In contrast, deductive reasoning starts with the generalities of known facts and moves, by inference, to specific suppositions of facts. Though that describes how people often think, it is a risky method of analysis:

      1. God is love;
      2. Love is blind;
      3. Ray Charles is blind.
      4. Therefore, Ray Charles is God.

But, how do we know when we know enough?

In my experience, we have to attain a level of mastery that goes beyond expertise. I find I need to know way, way more than seems rational or sensible. I need to know things I probably don’t need to know. Only when I’ve really overdone it can I reach an insight that transcends generalities, transcends categories, and is meaningful to the specific client challenge I’m working on. 

The danger at this point is never giving up and letting go of the hunt. I’ve seen this difficulty in newer, less-experienced content strategists. They might lack confidence to take a chance on judgements that don’t yet feel fully-formed. There’s the thought that if I can just figure out one more thing, then I’ll really get it, and of course that ‘one more thing’ is followed by another ‘one more thing.’ One more never ends. There’s always more we could know.


More than sweat.

This process of inductive thinking is not merely a steady grind, putting one analytical foot in front of the other until we reach the end. There’s an extra, intangible element.

I imagine a lot of content strategists have had this experience during an audit of feelings that are alternately chaotic and magical. As we engross ourselves in the data, an obsessive mania can take hold as the information piles up in one’s mind. Ideas about the content swirl around in our dreams, arranging and rearranging like Tetris pieces. Sometimes they fit together, sometimes they don’t. There are moments when we feel lost in a patternless sea of details. We can’t reach anything but ordinary observations, and we worry we are wasting our (and our client’s) time.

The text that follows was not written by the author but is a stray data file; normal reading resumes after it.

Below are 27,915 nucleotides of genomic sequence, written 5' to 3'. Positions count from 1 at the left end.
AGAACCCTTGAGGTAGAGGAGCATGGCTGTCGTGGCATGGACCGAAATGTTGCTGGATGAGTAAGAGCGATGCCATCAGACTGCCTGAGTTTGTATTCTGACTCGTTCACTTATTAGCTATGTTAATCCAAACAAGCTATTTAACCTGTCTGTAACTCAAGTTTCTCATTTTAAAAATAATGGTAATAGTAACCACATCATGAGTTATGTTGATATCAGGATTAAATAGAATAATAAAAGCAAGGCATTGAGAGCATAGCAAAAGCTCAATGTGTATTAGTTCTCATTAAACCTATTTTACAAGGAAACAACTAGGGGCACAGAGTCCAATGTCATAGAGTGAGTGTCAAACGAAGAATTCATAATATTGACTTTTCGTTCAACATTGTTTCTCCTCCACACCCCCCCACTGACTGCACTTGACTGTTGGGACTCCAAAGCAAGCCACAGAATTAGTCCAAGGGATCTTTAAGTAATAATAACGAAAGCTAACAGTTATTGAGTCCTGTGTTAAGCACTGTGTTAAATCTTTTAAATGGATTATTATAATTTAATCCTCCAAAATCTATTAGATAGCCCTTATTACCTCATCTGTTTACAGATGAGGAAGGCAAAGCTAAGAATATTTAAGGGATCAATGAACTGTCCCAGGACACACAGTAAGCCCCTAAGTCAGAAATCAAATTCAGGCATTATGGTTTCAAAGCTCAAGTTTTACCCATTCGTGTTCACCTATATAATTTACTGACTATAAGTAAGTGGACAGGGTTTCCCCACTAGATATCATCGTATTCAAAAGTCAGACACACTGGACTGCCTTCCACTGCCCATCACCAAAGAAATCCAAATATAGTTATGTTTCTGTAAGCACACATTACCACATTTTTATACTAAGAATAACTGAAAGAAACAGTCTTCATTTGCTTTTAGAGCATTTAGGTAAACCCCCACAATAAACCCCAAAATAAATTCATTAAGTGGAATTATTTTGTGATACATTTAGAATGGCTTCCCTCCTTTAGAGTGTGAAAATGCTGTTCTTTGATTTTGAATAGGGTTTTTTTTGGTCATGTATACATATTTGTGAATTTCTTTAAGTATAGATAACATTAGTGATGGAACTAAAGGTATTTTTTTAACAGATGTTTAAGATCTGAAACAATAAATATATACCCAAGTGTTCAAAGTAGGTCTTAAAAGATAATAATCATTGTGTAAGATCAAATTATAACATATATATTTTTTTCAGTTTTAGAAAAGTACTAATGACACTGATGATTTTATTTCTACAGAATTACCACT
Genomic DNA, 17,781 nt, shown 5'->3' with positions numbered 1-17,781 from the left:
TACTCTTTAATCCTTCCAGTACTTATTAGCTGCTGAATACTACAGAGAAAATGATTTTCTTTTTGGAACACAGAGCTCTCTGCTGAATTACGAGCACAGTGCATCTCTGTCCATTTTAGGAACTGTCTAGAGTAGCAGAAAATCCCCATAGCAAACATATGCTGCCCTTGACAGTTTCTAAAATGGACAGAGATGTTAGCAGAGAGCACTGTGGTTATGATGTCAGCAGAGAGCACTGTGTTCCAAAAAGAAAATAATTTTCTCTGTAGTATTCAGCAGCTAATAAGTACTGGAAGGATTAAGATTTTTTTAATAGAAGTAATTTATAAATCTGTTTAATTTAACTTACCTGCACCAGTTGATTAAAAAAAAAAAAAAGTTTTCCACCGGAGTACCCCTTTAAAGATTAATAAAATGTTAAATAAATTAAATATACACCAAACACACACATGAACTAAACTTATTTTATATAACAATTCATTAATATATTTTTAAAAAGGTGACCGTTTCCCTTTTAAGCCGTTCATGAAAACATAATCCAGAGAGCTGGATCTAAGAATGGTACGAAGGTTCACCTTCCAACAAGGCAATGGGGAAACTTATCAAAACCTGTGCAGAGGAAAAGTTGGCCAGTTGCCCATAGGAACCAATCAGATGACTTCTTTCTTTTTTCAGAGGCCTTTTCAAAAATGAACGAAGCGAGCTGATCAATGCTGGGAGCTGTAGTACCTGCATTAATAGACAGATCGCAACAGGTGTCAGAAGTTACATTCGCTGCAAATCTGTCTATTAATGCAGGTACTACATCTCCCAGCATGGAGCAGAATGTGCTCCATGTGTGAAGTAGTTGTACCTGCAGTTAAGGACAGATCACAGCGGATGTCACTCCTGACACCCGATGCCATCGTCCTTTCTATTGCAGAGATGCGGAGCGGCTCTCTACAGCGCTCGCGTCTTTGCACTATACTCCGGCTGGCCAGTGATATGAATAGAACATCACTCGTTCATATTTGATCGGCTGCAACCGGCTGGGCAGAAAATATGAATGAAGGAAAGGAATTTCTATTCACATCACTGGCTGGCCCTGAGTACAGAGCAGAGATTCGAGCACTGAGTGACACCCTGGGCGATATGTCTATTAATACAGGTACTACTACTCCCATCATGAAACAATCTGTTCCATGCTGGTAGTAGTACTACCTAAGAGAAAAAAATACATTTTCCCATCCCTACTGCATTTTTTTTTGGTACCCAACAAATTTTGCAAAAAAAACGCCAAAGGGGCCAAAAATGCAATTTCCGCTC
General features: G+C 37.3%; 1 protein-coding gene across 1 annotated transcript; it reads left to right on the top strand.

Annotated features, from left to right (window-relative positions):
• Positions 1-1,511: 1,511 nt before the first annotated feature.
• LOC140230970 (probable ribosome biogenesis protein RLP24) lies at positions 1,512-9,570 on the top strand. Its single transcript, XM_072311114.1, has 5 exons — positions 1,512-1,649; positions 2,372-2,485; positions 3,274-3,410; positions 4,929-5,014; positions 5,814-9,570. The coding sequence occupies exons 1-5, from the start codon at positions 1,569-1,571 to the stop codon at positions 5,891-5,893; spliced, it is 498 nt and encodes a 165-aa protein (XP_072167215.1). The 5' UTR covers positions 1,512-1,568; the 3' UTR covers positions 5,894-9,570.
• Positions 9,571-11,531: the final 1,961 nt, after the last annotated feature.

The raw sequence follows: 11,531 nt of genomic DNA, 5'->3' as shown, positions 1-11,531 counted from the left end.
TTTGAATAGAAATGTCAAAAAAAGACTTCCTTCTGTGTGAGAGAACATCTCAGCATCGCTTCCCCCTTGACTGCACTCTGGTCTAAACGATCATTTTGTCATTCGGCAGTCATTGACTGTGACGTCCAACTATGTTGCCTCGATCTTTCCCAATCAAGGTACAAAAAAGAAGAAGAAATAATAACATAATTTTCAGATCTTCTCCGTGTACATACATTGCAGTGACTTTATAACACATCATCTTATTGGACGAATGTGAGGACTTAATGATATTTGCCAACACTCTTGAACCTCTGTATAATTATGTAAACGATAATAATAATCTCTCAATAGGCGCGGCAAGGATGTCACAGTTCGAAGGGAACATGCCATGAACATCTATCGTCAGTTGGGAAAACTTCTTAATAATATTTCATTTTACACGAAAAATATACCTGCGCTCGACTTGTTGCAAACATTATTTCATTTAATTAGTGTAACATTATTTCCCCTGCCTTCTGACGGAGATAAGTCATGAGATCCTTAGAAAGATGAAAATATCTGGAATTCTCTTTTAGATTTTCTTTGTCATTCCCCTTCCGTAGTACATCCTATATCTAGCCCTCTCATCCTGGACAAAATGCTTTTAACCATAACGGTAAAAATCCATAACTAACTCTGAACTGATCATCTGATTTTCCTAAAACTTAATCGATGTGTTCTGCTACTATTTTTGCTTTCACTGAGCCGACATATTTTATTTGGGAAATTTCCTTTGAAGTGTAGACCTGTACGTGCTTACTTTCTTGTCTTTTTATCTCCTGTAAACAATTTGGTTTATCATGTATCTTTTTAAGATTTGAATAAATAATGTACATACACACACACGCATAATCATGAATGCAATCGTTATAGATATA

This time spent floating in the waves, just sitting with our thoughts and turning them over and over in the mind, is essential to the task. We may sketch, we may mind-map, we may do a card sort. Whatever our methods, the unavoidable ingredient we need is time to think — and also to stop thinking. There’s a point where our accumulated observations dissolve into a mental soup the way a caterpillar molts and liquifies into a pupa. 


Insist on the time you need to do great work.

Sometimes we may feel pressured to skip ahead and over this step. I think that leaves you with nothing but pedestrian findings. They are obvious, small ideas that don’t add up to much beyond saying “make the content better.” The recommendations are logical, but uninspiring, an untailored assortment of unprioritized tactics and so-called best practices. That’s just sad, because it only takes a little more time for us to turn a mediocre content audit into a great one.